Each season has its charms, and fall is no exception. The milder temperatures draw us outside to appreciate the crisp evening air and the changing colors. School is back in session, and with that also comes familiar routines, warm comfort foods, and the promise of favorite holidays.

One of the most recognizable harbingers of the season—and one from which its name is given—is the falling leaves. This scientific phenomenon is so familiar that it can be easy to overlook, but the changing leaves can provide fun fall learning activities and engaging STEAM projects that get kids outside to enjoy this special time of year.

The Science Behind Fall

As the Earth revolves, its tilt toward or away from the sun results in our changing seasons. The northern hemisphere points toward the sun in the summer and away in the winter. Spring and fall see more moderate weather as both hemispheres receive approximately the same amount of sunlight.

Deciduous (from the Latin word for “fall down” or “fall off”) trees reflect the changing seasons with spring buds growing into vibrant green leaves throughout the summer. But as the summer sun wanes and fall approaches, the decreasing sunlight and water results in less chlorophyll production. Without this bright green chemical, the leaf’s other pigments are revealed. Fall leaves display bright colors of yellow, gold, orange, and red. Once they have fallen, the leaves will dry and turn brown, and the trees will lay bare until spring.

Fall STEAM Activities Make Learning Fun

A time-tested autumn activity is raking the fallen leaves into a big pile and jumping into the bright, crunchy mound. But the falling leaves support many fun fall learning activities and STEAM projects as well that can keep elementary kids occupied until winter arrives. Engaging kids in STEAM activities that focus on science, technology, engineering, art, and math emphasize fun even as they are learning.

Read a Book Together

The cooler fall weather is a great opportunity to curl up with a mug of hot chocolate or warm apple cider to enjoy an autumn story together. Leaf Man by Lois Ehlert has charming illustrations composed of a variety of leaf shapes and it includes a leaf identification guide. Wild Child by Lynne Plourde tells a fall bedtime story of Autumn, a young wild child. Fletcher and the Falling Leaves by Julia Rawlinson explores the changes that trees experience in the fall as seen through the eyes of Fletcher the fox and hints at what is coming in the winter.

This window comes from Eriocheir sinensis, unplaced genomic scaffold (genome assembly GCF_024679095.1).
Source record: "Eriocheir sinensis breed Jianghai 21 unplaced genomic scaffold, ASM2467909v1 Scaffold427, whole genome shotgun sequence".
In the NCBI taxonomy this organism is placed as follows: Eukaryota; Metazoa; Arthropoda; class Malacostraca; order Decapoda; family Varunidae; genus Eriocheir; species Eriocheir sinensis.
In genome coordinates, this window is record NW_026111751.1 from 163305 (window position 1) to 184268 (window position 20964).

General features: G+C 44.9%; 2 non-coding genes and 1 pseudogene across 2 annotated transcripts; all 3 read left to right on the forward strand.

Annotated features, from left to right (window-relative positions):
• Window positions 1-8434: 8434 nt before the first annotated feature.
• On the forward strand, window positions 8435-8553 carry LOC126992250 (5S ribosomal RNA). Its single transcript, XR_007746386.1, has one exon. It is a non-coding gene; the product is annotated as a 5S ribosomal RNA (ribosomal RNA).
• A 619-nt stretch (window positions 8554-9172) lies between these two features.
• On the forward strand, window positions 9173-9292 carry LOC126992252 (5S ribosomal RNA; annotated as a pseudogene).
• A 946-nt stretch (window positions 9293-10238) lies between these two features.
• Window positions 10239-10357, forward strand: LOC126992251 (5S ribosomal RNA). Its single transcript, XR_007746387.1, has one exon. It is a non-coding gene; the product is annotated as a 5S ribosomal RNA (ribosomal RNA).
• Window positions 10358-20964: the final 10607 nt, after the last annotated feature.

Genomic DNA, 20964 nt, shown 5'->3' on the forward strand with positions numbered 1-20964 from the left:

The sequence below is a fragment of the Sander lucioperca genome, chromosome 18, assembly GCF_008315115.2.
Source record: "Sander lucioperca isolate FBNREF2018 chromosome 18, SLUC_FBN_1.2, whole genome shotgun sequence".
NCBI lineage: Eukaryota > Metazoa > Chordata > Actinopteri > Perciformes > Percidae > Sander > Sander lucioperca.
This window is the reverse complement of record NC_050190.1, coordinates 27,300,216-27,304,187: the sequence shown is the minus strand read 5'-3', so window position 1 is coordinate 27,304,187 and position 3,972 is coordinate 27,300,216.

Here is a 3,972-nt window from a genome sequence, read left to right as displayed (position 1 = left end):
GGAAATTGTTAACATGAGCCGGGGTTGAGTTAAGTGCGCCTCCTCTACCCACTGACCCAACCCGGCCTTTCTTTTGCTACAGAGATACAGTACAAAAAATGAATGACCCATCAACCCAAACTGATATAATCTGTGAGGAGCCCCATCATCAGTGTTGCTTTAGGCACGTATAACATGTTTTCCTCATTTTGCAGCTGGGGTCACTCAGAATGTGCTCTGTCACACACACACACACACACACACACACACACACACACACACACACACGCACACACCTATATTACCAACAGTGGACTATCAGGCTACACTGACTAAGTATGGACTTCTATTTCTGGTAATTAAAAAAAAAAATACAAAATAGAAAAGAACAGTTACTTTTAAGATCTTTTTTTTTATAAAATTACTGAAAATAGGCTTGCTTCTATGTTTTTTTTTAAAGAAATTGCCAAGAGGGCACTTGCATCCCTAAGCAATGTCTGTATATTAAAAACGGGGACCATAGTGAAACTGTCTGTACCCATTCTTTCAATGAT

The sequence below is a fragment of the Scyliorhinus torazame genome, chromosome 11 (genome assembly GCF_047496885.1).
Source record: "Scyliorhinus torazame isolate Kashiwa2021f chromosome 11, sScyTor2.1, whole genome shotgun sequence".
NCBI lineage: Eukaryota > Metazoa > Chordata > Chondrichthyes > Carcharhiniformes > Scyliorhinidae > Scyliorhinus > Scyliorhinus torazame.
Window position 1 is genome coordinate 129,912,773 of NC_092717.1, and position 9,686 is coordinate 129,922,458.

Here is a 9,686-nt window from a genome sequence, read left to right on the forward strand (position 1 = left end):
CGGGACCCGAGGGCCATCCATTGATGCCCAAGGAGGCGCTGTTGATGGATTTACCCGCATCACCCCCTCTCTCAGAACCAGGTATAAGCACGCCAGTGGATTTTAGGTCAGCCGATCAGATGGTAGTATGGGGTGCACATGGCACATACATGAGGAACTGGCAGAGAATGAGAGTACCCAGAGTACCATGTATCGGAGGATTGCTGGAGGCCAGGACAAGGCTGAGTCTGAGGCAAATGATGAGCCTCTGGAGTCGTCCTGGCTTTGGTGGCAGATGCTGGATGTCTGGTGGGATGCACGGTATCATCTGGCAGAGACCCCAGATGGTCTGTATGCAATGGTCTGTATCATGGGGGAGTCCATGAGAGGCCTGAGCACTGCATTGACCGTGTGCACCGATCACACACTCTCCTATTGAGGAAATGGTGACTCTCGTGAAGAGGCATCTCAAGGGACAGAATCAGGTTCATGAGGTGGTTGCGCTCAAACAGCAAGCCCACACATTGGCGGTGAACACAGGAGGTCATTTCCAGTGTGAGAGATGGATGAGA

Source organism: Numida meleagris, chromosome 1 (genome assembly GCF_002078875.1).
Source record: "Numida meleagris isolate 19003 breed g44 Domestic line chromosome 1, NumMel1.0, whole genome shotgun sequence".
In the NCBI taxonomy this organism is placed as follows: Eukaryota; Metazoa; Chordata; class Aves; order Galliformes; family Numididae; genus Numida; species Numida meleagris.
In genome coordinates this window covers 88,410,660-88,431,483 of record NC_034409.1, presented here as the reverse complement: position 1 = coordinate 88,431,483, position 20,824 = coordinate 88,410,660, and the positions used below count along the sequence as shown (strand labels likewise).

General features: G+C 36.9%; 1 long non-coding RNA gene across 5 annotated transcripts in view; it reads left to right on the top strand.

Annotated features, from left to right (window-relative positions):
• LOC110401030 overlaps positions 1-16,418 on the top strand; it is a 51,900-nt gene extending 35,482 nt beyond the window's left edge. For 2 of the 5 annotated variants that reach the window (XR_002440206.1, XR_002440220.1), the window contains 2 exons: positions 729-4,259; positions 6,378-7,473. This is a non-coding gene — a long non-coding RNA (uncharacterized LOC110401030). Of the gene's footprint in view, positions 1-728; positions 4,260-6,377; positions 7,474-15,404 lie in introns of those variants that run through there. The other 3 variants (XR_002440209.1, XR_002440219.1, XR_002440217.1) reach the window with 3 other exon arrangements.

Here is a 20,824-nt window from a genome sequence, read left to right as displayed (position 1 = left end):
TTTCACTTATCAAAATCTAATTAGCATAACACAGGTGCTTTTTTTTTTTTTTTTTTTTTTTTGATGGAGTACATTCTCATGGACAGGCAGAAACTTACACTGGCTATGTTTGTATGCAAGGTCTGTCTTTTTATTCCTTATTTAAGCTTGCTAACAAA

Nature Walk

A walk in the fall when colors are at their peak is the perfect time to talk about the changing season. Find out what kids know and share your favorite fall memories. Encourage kids to collect a variety of leaf shapes and colors as they walk along; see how many they can identify. Check out leaf identification guides online or via an iPhone app.

Sort and Classify

Classification is an important science processing skill. Kids can begin learning to classify early by gathering a basket of fallen leaves. Little ones can sort them by color and keep track of how many of each they find by creating a tally chart or bar graph. Older kids can sort by shape, as maple, oak, elm and other deciduous trees have characteristic leaf structures. Upper elementary kids can work with an even more complex classification system, examining fallen leaves for a variety of characteristics, including shape, margin and vein pattern.

Engineering a Solution

Enlist kids’ help with the clean up of fallen leaves, and give them an opportunity to do some creative problem-solving. Perhaps they can engineer a method for getting leaves bagged more easily. As an alternative to bagging leaves, fall is also a great time for composting, as leaves add nutrient-dense organic material to your garden beds.

Leaf Art

Leaf rubbings or prints are created by the texture of the veins on the backside of the leaves. Little ones can lay leaves with the vein side up, and cover with a sheet of paper. As the long sides of peeled crayons are rubbed across the paper with gentle pressure, the leaves’ outlines and vein structures will appear.

As an alternative, leaves can be pressed into an ink pad and leaf prints can be transferred to paper or cloth. Older kids can create colorful leaf skeletons by allowing water to decompose the soft tissues, leaving behind only the vein structure which transports water and nutrients throughout the plant.

Leaf Chromatography

Kids are often curious about the changing color of the leaves. With adult supervision and some simple supplies, older kids can conduct a paper chromatography experiment to visualize the pigments that give leaves their vibrant colors. Using leaves they have collected, jars, coffee filters and rubbing alcohol, kids can separate the color into pigment bands, including chlorophyll (green), xanthophyll (yellow) and carotene (orange). After transferring the leaf pigment to the filters, the paper will wick the alcohol as it absorbs, carrying the various pigments and depositing them in bands along the paper strip.

Finding Fun with STEAM All Year Round

Kids who enjoy fun fall learning activities will find interesting and engaging STEAM activities all year round. Each season has its own characteristics and phenomena that support exploration, creativity, and problem-solving skills.

Now is a great time to invest in some STEAM summer fun for next year. A summer camp focused on innovation will support kids’ curiosity and help them develop skills in context as they become immersed in real-world projects. With a variety of themes for elementary kids and immersive majors for middle schoolers, Galileo supports seasonal summer fun for everyone.